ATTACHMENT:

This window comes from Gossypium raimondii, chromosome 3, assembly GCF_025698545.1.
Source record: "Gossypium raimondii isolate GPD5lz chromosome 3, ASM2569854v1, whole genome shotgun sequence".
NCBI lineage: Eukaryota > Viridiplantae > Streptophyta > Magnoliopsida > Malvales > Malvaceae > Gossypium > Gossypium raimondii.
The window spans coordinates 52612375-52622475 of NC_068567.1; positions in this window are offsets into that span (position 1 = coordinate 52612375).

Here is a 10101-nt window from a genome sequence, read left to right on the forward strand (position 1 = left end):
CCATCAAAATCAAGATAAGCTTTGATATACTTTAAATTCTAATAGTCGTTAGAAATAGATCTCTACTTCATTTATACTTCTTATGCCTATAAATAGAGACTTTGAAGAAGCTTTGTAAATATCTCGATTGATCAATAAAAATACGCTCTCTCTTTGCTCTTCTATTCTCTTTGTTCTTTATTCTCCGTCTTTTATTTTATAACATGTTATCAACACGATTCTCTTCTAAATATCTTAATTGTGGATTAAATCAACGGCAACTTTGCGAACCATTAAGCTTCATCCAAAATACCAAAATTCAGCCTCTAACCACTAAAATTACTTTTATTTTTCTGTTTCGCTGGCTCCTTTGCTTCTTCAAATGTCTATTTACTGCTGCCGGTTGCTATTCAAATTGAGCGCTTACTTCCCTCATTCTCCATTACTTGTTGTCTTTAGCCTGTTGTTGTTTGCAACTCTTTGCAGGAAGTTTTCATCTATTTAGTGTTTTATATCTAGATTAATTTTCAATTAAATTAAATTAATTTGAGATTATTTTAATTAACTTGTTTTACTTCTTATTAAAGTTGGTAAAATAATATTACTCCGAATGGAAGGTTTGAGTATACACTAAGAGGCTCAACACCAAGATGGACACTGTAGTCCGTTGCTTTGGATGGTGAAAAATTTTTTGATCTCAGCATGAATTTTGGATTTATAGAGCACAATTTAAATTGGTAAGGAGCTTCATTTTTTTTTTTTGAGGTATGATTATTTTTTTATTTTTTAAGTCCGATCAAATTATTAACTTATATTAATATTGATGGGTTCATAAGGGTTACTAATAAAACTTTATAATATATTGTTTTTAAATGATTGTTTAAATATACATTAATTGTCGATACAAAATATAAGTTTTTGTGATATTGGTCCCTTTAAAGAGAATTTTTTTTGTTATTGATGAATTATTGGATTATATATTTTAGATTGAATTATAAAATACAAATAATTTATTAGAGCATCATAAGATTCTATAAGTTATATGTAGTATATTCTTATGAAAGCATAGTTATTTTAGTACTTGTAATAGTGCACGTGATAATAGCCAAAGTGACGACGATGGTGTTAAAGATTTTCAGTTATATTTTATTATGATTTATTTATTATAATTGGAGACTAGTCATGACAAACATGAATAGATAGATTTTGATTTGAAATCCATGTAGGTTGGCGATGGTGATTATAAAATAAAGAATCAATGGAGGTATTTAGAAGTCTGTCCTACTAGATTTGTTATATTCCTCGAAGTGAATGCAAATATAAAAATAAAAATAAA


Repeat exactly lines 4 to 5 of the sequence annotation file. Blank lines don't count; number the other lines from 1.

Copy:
The window spans coordinates 52612375-52622475 of NC_068567.1; positions in this window are offsets into that span (position 1 = coordinate 52612375).

Here is a 10101-nt window from a genome sequence, read left to right on the forward strand (position 1 = left end):